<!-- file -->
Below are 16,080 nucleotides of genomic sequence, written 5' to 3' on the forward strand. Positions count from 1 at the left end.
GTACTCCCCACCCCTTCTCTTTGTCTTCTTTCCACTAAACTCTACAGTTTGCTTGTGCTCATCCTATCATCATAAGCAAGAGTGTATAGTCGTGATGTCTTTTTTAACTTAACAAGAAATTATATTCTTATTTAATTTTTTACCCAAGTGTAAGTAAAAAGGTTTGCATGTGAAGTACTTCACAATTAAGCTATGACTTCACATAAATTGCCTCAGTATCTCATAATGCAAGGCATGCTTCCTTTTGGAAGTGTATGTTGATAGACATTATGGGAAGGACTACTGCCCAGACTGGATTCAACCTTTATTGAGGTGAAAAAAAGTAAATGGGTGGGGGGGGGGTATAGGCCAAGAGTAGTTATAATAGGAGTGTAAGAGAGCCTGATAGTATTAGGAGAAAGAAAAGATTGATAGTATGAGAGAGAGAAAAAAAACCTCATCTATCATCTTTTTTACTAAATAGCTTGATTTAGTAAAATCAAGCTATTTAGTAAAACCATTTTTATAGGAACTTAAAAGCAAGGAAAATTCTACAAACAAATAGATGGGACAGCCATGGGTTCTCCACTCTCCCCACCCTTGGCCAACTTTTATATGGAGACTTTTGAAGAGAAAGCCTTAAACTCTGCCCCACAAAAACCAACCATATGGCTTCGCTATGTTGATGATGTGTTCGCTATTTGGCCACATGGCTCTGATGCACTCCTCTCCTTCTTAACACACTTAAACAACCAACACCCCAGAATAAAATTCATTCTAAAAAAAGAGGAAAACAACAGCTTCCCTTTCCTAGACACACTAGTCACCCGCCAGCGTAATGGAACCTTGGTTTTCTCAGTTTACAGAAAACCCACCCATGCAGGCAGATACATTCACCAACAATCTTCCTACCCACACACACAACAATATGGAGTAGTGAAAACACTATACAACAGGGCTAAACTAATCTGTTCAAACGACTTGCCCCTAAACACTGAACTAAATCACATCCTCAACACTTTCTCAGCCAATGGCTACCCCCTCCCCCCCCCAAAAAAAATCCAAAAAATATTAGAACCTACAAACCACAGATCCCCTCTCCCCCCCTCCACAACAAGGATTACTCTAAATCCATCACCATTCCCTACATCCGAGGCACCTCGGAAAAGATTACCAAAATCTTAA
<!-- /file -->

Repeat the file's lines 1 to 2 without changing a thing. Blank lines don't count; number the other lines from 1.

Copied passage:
Below are 16,080 nucleotides of genomic sequence, written 5' to 3' on the forward strand. Positions count from 1 at the left end.
GTACTCCCCACCCCTTCTCTTTGTCTTCTTTCCACTAAACTCTACAGTTTGCTTGTGCTCATCCTATCATCATAAGCAAGAGTGTATAGTCGTGATGTCTTTTTTAACTTAACAAGAAATTATATTCTTATTTAATTTTTTACCCAAGTGTAAGTAAAAAGGTTTGCATGTGAAGTACTTCACAATTAAGCTATGACTTCACATAAATTGCCTCAGTATCTCATAATGCAAGGCATGCTTCCTTTTGGAAGTGTATGTTGATAGACATTATGGGAAGGACTACTGCCCAGACTGGATTCAACCTTTATTGAGGTGAAAAAAAGTAAATGGGTGGGGGGGGGGTATAGGCCAAGAGTAGTTATAATAGGAGTGTAAGAGAGCCTGATAGTATTAGGAGAAAGAAAAGATTGATAGTATGAGAGAGAGAAAAAAAACCTCATCTATCATCTTTTTTACTAAATAGCTTGATTTAGTAAAATCAAGCTATTTAGTAAAACCATTTTTATAGGAACTTAAAAGCAAGGAAAATTCTACAAACAAATAGATGGGACAGCCATGGGTTCTCCACTCTCCCCACCCTTGGCCAACTTTTATATGGAGACTTTTGAAGAGAAAGCCTTAAACTCTGCCCCACAAAAACCAACCATATGGCTTCGCTATGTTGATGATGTGTTCGCTATTTGGCCACATGGCTCTGATGCACTCCTCTCCTTCTTAACACACTTAAACAACCAACACCCCAGAATAAAATTCATTCTAAAAAAAGAGGAAAACAACAGCTTCCCTTTCCTAGACACACTAGTCACCCGCCAGCGTAATGGAACCTTGGTTTTCTCAGTTTACAGAAAACCCACCCATGCAGGCAGATACATTCACCAACAATCTTCCTACCCACACACACAACAATATGGAGTAGTGAAAACACTATACAACAGGGCTAAACTAATCTGTTCAAACGACTTGCCCCTAAACACTGAACTAAATCACATCCTCAACACTTTCTCAGCCAATGGCTACCCCCTCCCCCCCCCAAAAAAAATCCAAAAAATATTAGAACCTACAAACCACAGATCCCCTCTCCCCCCCTCCACAACAAGGATTACTCTAAATCCATCACCATTCCCTACATCCGAGGCACCTCGGAAAAGATTACCAAAATCTTAA